Coronavirus: billions raised in global vaccine drive for world’s poorest children, including US$20 million from China

Mandy Zuo

Governments and organisations around the world have pledged US$8.8 billion to help immunise children in the world’s poorest regions as the coronavirus pandemic disrupts vaccination programmes, leaving young children vulnerable to disease.

The commitments were announced at the Global Vaccine Summit, an online forum hosted by the British government on Thursday, and will be directed to Gavi, the Vaccine Alliance, which buys and distributes vaccines for children in poverty-stricken areas.

Among the donors were health organisations, businesses and more than 30 countries, including China, which contributed US$20 million. Britain was the biggest donor, pledging US$2 billion, while Japan said it would contribute US$300 million. The Bill & Melinda Gates Foundation, which helped establish Gavi two decades ago, pledged US$1.6 billion to the organisation.

“Together we rise to fulfil the greatest shared endeavour of our lifetime – the triumph of humanity over disease, now and for the generations that follow,” British Prime Minister Boris Johnson said in his address to the summit, which was also attended by Chinese Premier Li Keqiang.

Gavi said the money would help supply vaccines against diseases like malaria, pneumonia and HPV, for 300 million children in developing countries over the next five years. Another US$567 million was raised for vaccines against Covid-19, the disease caused by the coronavirus. That amount goes to a new “advance market commitment” mechanism to enable poorer countries to have access to any effective vaccines against the coronavirus when they become available.

According to the World Health Organisation, 1.5 million people die each year from diseases such as polio and measles that can be prevented by vaccines.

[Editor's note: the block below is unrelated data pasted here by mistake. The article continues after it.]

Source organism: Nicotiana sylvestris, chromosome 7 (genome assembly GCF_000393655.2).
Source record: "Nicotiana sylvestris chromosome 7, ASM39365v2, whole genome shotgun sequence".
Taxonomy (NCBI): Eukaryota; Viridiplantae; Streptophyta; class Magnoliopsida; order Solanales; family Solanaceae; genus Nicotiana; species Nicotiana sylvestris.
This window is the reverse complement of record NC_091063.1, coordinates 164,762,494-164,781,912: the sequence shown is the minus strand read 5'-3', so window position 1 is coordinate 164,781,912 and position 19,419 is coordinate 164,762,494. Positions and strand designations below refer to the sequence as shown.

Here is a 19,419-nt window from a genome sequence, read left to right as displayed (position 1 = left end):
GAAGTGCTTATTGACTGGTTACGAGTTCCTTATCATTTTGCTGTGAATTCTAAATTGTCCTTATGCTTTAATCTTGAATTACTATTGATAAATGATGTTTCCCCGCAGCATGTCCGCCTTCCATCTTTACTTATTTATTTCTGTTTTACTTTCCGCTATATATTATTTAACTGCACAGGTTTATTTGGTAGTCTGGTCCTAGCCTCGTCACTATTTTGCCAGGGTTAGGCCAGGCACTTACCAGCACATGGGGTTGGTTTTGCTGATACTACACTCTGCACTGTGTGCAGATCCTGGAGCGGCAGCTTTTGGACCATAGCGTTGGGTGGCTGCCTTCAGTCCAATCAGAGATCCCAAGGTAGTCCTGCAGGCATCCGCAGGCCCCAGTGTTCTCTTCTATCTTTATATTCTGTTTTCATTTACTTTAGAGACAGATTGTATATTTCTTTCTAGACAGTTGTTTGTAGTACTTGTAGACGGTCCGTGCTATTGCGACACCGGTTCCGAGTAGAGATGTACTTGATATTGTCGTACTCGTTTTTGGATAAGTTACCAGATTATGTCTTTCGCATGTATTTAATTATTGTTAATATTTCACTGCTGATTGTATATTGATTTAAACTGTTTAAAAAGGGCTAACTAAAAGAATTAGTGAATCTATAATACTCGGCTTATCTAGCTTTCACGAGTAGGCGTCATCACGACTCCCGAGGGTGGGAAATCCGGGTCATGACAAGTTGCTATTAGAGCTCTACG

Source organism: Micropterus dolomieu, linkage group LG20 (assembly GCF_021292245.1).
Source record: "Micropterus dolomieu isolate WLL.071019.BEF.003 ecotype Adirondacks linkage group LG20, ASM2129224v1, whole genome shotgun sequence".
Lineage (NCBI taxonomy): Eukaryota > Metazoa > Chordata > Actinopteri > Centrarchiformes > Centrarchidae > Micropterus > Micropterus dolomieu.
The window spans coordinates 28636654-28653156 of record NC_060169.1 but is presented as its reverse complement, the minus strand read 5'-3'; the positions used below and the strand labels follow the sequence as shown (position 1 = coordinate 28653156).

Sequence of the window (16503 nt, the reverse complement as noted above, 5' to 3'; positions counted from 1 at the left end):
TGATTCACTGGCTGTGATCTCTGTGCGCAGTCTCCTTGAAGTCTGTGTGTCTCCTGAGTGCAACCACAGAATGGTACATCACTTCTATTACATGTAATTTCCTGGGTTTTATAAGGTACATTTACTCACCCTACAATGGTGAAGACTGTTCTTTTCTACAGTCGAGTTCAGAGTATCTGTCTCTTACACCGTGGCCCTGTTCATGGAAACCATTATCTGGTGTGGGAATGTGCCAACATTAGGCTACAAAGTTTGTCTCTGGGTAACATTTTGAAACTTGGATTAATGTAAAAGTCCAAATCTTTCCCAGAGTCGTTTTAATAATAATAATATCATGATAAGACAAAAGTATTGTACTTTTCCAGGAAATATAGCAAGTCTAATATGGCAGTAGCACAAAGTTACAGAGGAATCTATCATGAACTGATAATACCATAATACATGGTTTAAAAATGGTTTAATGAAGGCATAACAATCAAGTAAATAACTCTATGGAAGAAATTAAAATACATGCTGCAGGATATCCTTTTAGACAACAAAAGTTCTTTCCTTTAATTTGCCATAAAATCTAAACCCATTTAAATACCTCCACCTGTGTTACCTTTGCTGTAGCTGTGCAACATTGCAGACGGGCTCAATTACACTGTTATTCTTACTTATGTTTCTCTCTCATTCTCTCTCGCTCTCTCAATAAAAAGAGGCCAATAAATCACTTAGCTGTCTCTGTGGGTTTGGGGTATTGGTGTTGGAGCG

Gavi said that the coronavirus pandemic had disrupted global vaccination coverage, leaving 80 million children aged below one year at risk of contracting diseases.

Billionaire philanthropist Bill Gates told the summit that in battling the pandemic, the world was witnessing a “unique time in history”, and there “never have more people been more aware of the importance of vaccines”.

United Nations Secretary General Antonio Guterres stressed that any vaccines for Covid-19 should be available for all.

“A Covid-19 vaccine must be seen as a global public good, a people’s vaccine, which a growing number of world leaders are calling for,” Guterres said.

Li said China would double its efforts in vaccine development and treatment for the disease.

“Here in China, we are working around the clock for breakthroughs in vaccines, therapeutics and testing reagents. So far, investment from the Chinese government and private sector in these areas has topped 4 billion yuan (US$562 million) and it is estimated to exceed 10 billion yuan in total,” he said referring to the research efforts for Covid-19.

He also said the Chinese government would encourage the country’s research institutions and vaccine manufacturers to strengthen collaboration with Gavi.

“China has enjoyed good cooperation with Gavi. The alliance helped fund a programme in China involving expanded vaccination and international application of vaccines,” Li said.

Tao Lina, an immunisation specialist who formerly worked at the Shanghai Centre for Disease Control and Prevention, said “the [Gavi] event is very meaningful from a humanitarian perspective. It demonstrates we all belong to a community with a shared future.

“I think the WHO should play a bigger role in the current circumstances [of Covid-19]. What Gavi does is to buy and distribute vaccines, and the WHO should coordinate the development of vaccines and resource sharing from a broader perspective.”

About a dozen Covid-19 vaccine candidates are in the early stages of testing, including one developed by Chinese military virologist Chen Wei, which showed promise in an early clinical trial.

British officials have said they hoped a genetically engineered vaccine developed by Oxford University researchers will be available by as early as September.

And US biotech firm Moderna is hoping to have a vaccine ready in the autumn after all 45 recipients in an early trial produced antibodies.

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